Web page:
July 20, 2019
From time to time, I've heard that CSS-in-JS poses a barrier to entry for some people. Like any new software abstraction, CSS-in-JS is intended to abstract away some of the complexities from a lower level implementation, in this case CSS. Abstractions are neither good nor bad, but they do require learning new things. Using CSS-in-JS lets you style applications without needing to worry about a few of the thornier aspects of CSS, but it doesn't replace CSS entirely, and you still need to have a solid understanding of CSS to be successful. You will absolutely need a solid understanding of CSS properties, values and types, inheritance, layout, stacking context, and the box-model to be successful with CSS-in-JS.
CSS-in-JS isn't a boogieman out to destroy everything you love about CSS. In my opinion, it can make authoring CSS far more enjoyable than any other tool I've used in the past, and I'd encourage you to give it a shot.
If you're less familiar with JS syntax, the effect can be the total opposite, and it can seem like too much to learn at once. Don't get discouraged. You can still learn how to use CSS-in-JS, and keep in mind that whatever you learn along the way will be applicable knowledge in many other situations where JS is used. I like to think of CSS-in-JS as a potentially low-barrier way to get started with JS.
Despite what I've written here, it can still feel like a barrier because it does require learning something new, but one thing that I love about software development is that I'm never bored and constantly learning.
If you're not willing to learn something new, then you probably won't like CSS-in-JS at all, but if you do have a curious mind, I hope this post helps.
Most libraries are designed to:
- Colocate styles with components
- Take advantage of native JS syntax features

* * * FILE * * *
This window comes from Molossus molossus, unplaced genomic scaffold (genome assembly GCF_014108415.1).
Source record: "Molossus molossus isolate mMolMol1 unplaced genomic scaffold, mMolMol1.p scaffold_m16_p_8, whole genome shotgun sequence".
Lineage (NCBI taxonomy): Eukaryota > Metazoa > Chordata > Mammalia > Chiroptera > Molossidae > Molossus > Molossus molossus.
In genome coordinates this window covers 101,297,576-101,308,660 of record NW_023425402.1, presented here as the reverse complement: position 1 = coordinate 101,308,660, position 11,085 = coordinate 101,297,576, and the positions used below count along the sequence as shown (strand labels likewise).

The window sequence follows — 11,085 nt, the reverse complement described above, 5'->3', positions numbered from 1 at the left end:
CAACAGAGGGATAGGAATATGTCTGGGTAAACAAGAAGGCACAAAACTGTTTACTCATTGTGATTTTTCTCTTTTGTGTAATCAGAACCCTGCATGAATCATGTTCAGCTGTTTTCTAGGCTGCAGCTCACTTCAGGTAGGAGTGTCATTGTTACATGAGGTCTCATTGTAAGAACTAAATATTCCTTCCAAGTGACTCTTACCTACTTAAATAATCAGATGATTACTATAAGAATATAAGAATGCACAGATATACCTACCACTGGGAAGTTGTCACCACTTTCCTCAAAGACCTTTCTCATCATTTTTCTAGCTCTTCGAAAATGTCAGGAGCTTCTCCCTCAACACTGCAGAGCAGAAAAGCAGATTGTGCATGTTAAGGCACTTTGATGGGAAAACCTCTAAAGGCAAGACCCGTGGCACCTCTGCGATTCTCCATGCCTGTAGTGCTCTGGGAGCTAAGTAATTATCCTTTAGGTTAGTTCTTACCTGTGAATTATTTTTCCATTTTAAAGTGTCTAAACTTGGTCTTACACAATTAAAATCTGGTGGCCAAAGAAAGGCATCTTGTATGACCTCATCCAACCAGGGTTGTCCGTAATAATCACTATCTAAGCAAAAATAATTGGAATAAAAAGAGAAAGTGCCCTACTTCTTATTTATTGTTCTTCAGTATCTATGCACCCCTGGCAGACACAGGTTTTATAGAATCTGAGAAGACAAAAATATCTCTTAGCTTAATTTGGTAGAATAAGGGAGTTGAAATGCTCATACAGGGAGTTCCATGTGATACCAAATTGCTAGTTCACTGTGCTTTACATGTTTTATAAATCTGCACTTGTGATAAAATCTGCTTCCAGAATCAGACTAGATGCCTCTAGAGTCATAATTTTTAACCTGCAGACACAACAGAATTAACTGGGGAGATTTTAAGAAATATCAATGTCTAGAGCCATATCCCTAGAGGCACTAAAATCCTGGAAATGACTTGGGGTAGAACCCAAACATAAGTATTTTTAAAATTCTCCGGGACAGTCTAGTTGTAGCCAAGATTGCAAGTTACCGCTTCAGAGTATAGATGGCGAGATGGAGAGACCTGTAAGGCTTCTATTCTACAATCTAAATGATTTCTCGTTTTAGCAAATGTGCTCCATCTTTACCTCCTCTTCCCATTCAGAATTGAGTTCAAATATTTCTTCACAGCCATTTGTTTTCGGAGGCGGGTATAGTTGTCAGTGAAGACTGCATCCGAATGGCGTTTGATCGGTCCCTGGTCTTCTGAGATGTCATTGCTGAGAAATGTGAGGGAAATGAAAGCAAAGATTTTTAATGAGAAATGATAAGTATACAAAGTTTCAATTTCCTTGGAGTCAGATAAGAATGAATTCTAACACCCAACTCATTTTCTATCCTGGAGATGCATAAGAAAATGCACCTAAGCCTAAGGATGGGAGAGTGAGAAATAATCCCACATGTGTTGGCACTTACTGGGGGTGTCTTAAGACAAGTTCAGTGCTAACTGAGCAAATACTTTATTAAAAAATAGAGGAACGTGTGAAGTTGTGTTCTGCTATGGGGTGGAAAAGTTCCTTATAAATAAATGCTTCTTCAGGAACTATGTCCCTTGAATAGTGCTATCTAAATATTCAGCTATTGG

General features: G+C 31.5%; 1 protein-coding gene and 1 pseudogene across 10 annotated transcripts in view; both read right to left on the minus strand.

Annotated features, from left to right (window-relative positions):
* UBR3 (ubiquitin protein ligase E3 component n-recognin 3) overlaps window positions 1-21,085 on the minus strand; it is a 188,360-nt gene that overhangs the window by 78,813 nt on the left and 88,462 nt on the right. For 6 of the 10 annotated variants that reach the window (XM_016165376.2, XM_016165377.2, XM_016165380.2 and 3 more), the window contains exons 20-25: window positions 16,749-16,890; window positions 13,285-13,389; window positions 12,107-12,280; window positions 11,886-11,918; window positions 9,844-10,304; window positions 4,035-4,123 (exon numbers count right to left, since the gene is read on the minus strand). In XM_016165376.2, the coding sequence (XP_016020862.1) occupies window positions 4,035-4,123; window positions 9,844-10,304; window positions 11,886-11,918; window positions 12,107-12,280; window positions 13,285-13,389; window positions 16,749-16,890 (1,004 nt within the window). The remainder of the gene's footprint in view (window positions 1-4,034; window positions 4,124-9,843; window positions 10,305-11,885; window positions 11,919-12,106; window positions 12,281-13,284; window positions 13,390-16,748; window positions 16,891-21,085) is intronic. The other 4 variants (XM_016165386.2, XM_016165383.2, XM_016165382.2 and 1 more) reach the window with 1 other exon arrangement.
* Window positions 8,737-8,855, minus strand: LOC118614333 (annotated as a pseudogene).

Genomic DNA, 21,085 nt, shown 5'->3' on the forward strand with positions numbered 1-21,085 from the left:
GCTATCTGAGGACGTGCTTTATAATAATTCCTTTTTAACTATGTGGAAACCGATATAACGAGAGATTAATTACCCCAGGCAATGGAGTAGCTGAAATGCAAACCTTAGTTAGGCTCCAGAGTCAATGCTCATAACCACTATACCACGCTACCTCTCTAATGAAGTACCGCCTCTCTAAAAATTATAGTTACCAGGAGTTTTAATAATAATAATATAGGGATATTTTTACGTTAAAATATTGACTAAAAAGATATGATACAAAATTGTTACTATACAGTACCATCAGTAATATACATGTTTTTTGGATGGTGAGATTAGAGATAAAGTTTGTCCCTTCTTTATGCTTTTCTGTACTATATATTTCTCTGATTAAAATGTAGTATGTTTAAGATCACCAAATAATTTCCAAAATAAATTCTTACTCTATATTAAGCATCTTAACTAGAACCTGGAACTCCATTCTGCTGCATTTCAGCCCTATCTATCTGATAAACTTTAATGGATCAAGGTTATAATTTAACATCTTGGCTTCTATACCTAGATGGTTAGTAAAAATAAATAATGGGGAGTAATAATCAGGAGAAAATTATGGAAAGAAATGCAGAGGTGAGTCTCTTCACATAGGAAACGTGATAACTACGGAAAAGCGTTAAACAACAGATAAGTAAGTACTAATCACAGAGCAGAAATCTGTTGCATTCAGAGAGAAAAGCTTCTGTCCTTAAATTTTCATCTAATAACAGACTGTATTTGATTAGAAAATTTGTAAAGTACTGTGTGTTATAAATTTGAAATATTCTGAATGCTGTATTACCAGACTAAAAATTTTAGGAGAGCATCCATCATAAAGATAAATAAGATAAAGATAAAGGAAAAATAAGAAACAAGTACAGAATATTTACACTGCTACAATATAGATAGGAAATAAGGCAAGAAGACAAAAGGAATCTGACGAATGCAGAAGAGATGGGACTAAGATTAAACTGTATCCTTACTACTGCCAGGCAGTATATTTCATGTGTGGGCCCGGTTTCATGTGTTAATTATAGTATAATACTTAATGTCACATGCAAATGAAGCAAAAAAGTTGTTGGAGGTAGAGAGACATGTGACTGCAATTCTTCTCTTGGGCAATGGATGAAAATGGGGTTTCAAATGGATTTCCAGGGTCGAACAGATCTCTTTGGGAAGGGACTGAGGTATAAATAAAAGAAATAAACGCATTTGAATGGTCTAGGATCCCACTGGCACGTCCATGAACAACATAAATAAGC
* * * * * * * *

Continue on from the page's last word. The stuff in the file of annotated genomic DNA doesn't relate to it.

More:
- Take advantage of anything from the JS ecosystem
At the end of the day, you're still writing code that generates CSS, and the full power of the language is still available. CSS-in-JS does not get rid of the need to understand the following:
- How styles are applied to the DOM
- How inheritance works
- How CSS properties work
- How CSS layout works
CSS-in-JS libraries allow you to author styles without generally having to think about:
- The cascade (not inheritance)
- Naming selectors
- Enforcing naming conventions
- Linting another language
- Enforcing file structures for another language
- Additional build tools
To be effective with CSS-in-JS, you'll need to have a good grasp of the following concepts:
To really excell with CSS-in-JS, you'll benefit from understanding the following:
- It can make dead code elimination easier to manage
- It will throw errors to help you avoid mistakes, including syntax, type, and undefined errors
- Many libraries offer support for theming
- You can use virtually any package from npm
- You can use ES modules and scope
- Most libraries offer ways to handle dynamic styling
- Styles are generally "scoped" to a specific component
- It's far easier to write unit tests with CSS-in-JS
- Many libraries offer performance improvements like critical CSS with no additional setup needed
There's certainly no one-size-fits-all answer here.
If you haven't used React before, or have less experience with JS, I'd recommend checking out the Gatsby tutorial. Once you have a good grasp of the concepts laid out in the tutorial, see the guide on using Using CSS-in-JS.
If you know enough React to get going on your own, I'd recommend checking out Styled Components. Then, once you've got that working, definitely check out Emotion. These are the two most widely used CSS-in-JS libraries at the moment, and between the two of them, they cover a lot of ground.
If you have any questions or thoughts on how to make this post better, please reach out to me on Twitter.